Flood of 1869, Railroads, and the Beginning of Elgin
In July 1869, a major flooding event occurred on the Colorado River. In its 2014 Colorado River Flood Guide, the Lower Colorado River Authority (LCRA) specifies this Colorado River flood as “…the worst flood on record.” At Austin, the flood crested at 51 feet and resulted in widespread flooding in Bastrop and La Grange (LCRA 2014). Kesselus (2011) describes the flooding extent in Bastrop as “…water spread to a width of five miles in some places. Many people narrowly escaped death, and dozens living in the lowlands required rescue from the rooftops.” At a crest of 65 feet in Bastrop, the river flood caused serious damage, both in town and in rural areas. Publications cited by Kesselus in his flood description include lists of landowners and reported damage; one of the owners specified in the list was “Mr. William Coats, 12 miles North of Bastrop…” which indicates that the floodwaters reached the area of Coats Road/Lower Elgin Road at Wilbarger Creek.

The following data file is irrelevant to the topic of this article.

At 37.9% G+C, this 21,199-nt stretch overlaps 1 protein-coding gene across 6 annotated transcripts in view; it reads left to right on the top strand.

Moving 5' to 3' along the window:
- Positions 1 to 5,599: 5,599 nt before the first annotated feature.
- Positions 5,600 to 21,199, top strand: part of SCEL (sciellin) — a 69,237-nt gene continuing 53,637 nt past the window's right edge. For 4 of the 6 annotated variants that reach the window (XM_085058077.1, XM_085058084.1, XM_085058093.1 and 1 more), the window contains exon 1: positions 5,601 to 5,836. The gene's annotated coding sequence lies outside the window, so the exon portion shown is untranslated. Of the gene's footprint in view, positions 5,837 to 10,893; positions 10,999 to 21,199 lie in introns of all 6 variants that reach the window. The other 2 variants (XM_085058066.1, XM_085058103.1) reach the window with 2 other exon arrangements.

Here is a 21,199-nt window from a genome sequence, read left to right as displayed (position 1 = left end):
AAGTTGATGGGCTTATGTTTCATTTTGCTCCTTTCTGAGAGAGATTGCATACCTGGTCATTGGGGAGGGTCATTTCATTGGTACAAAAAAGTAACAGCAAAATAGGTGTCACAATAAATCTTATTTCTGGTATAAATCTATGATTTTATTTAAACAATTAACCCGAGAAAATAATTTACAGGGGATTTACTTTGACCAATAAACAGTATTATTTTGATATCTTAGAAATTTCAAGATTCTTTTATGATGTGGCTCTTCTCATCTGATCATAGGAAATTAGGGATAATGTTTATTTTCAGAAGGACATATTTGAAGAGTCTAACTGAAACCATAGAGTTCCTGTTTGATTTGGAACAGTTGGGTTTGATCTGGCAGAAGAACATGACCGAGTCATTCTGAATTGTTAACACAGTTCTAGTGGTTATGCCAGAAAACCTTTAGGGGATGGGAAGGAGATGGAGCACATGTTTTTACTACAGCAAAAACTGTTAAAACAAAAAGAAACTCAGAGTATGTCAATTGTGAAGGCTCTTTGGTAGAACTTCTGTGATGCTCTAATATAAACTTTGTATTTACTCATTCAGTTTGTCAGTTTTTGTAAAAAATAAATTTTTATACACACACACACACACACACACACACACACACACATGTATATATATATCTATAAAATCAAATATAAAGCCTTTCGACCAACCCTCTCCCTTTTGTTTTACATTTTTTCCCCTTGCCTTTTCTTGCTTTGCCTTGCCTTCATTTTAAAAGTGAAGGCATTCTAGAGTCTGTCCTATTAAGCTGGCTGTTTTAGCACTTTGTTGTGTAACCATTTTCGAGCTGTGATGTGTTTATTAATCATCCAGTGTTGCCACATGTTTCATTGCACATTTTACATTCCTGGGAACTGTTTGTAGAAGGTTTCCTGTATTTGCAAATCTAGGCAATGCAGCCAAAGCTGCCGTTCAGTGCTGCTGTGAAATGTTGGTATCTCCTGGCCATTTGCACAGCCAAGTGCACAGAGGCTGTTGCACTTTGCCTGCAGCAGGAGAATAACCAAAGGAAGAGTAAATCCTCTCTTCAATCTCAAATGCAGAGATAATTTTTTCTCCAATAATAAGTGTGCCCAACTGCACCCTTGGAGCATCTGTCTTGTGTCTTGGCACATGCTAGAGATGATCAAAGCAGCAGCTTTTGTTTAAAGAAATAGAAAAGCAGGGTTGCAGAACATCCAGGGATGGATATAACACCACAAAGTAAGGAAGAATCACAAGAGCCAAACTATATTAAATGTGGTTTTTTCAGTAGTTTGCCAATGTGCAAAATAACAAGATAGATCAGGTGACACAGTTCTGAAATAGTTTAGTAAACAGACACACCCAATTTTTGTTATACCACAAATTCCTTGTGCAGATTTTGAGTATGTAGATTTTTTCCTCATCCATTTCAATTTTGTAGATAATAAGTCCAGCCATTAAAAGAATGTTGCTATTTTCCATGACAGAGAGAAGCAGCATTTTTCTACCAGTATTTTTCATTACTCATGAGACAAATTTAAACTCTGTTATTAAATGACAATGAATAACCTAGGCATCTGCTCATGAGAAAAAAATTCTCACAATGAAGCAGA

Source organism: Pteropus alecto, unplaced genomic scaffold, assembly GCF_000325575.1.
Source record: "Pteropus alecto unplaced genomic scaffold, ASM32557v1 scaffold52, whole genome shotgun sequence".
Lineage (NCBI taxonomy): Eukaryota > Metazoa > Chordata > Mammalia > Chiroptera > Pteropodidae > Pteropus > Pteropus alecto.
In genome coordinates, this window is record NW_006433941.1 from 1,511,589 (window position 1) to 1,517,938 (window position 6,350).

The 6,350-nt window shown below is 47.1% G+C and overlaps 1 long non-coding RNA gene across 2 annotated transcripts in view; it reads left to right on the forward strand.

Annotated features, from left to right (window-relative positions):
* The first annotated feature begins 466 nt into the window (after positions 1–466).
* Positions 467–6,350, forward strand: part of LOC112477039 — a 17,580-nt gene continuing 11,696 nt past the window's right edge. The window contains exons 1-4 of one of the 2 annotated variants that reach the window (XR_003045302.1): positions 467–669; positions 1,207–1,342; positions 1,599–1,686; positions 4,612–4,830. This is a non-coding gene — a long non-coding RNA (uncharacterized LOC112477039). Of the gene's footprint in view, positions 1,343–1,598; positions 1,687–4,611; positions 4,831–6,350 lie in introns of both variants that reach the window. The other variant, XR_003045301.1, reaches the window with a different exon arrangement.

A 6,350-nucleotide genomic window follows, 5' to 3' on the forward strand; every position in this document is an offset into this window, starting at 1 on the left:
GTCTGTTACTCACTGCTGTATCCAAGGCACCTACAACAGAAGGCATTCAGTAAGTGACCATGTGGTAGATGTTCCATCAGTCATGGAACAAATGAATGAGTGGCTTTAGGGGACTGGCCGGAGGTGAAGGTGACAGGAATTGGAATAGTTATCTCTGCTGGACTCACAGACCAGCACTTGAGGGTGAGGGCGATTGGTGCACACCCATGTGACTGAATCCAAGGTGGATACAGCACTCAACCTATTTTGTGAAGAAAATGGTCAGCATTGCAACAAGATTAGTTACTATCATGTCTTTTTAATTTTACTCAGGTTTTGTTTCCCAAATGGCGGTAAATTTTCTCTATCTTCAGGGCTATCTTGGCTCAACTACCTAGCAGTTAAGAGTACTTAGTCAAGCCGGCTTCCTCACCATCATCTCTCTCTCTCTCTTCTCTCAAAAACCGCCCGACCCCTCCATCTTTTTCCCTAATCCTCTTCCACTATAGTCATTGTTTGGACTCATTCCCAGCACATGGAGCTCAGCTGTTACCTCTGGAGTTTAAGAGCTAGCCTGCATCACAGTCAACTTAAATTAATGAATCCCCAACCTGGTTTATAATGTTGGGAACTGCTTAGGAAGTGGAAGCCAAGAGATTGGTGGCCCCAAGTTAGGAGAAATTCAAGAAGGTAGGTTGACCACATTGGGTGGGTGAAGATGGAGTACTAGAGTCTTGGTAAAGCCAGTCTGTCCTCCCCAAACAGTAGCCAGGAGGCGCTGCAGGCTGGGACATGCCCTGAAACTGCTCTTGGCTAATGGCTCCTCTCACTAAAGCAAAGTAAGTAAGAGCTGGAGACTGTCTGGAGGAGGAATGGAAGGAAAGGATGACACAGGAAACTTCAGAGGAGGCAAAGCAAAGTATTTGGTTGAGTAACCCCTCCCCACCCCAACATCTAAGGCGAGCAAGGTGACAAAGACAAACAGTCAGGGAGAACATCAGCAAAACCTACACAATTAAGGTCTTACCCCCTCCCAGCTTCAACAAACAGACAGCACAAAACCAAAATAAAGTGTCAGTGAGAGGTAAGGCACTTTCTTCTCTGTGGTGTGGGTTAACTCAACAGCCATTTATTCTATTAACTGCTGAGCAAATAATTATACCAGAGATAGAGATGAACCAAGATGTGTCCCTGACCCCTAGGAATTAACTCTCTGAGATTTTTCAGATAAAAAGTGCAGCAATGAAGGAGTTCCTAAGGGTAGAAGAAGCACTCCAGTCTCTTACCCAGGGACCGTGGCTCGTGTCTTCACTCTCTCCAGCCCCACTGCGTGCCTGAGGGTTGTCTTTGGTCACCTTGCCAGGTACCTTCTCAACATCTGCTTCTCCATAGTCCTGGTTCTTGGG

As devastating as the effects of this flood were, one of the most important outcomes was a change in the planned route for a new railroad in the area. Several years before the Civil War, interest developed in creating railroad lines to Austin, but this was largely put on hold during the war. In the years after the war, the interest revived, and railway planning resumed (Kesselus 2011). During the flood of 1869, however, part of the planned railroad route flooded and was subsequently revised.
The revision of the route for the Houston and Texas Railroad would go through what became Elgin; the town was created in 1872 (Elgin, Texas web site). In 1885, another new railroad added a route from Taylor to Elgin to Bastrop. Later that year, the new rail line was acquired by the Missouri, Kansas, and Texas railroad and extended to Houston. From Houston, the railroad provided transportation to Galveston, which was the second-largest port in the US until the Galveston Hurricane of 1900. After 1900, the Port of Houston replaced Galveston as the major port (Wikipedia). For the farmers who could get their crops to market in Elgin, the rail expansion provided a more expedient and less expensive access to a much wider market